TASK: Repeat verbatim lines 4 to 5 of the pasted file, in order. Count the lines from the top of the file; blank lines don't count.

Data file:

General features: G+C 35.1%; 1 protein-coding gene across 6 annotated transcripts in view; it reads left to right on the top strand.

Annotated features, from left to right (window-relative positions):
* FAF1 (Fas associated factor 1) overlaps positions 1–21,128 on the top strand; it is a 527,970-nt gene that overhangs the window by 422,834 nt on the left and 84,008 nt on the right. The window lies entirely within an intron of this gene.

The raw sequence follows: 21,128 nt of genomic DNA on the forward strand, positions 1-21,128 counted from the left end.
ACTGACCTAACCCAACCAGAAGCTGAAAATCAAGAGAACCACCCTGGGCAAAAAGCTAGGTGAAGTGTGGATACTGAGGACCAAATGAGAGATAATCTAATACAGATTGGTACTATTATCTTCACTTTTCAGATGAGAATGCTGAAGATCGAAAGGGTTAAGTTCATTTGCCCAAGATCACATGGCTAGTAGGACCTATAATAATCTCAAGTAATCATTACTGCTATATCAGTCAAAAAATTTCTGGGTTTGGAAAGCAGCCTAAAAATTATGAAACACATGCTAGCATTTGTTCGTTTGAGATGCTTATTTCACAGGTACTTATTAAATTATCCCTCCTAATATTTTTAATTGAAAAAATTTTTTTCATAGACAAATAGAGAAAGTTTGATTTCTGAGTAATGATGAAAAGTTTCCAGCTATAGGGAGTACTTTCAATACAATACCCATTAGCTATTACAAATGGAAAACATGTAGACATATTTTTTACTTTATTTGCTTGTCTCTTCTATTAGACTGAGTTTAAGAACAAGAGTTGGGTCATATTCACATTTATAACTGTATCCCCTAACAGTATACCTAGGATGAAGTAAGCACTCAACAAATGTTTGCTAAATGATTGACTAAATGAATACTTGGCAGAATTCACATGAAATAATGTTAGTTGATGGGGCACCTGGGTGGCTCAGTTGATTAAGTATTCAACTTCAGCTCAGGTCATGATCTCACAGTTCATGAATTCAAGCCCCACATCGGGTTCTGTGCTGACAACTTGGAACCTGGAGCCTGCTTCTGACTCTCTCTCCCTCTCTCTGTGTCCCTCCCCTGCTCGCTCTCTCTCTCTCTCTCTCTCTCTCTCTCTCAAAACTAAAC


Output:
The raw sequence follows: 21,128 nt of genomic DNA on the forward strand, positions 1-21,128 counted from the left end.
ACTGACCTAACCCAACCAGAAGCTGAAAATCAAGAGAACCACCCTGGGCAAAAAGCTAGGTGAAGTGTGGATACTGAGGACCAAATGAGAGATAATCTAATACAGATTGGTACTATTATCTTCACTTTTCAGATGAGAATGCTGAAGATCGAAAGGGTTAAGTTCATTTGCCCAAGATCACATGGCTAGTAGGACCTATAATAATCTCAAGTAATCATTACTGCTATATCAGTCAAAAAATTTCTGGGTTTGGAAAGCAGCCTAAAAATTATGAAACACATGCTAGCATTTGTTCGTTTGAGATGCTTATTTCACAGGTACTTATTAAATTATCCCTCCTAATATTTTTAATTGAAAAAATTTTTTTCATAGACAAATAGAGAAAGTTTGATTTCTGAGTAATGATGAAAAGTTTCCAGCTATAGGGAGTACTTTCAATACAATACCCATTAGCTATTACAAATGGAAAACATGTAGACATATTTTTTACTTTATTTGCTTGTCTCTTCTATTAGACTGAGTTTAAGAACAAGAGTTGGGTCATATTCACATTTATAACTGTATCCCCTAACAGTATACCTAGGATGAAGTAAGCACTCAACAAATGTTTGCTAAATGATTGACTAAATGAATACTTGGCAGAATTCACATGAAATAATGTTAGTTGATGGGGCACCTGGGTGGCTCAGTTGATTAAGTATTCAACTTCAGCTCAGGTCATGATCTCACAGTTCATGAATTCAAGCCCCACATCGGGTTCTGTGCTGACAACTTGGAACCTGGAGCCTGCTTCTGACTCTCTCTCCCTCTCTCTGTGTCCCTCCCCTGCTCGCTCTCTCTCTCTCTCTCTCTCTCTCTCTCTCAAAACTAAAC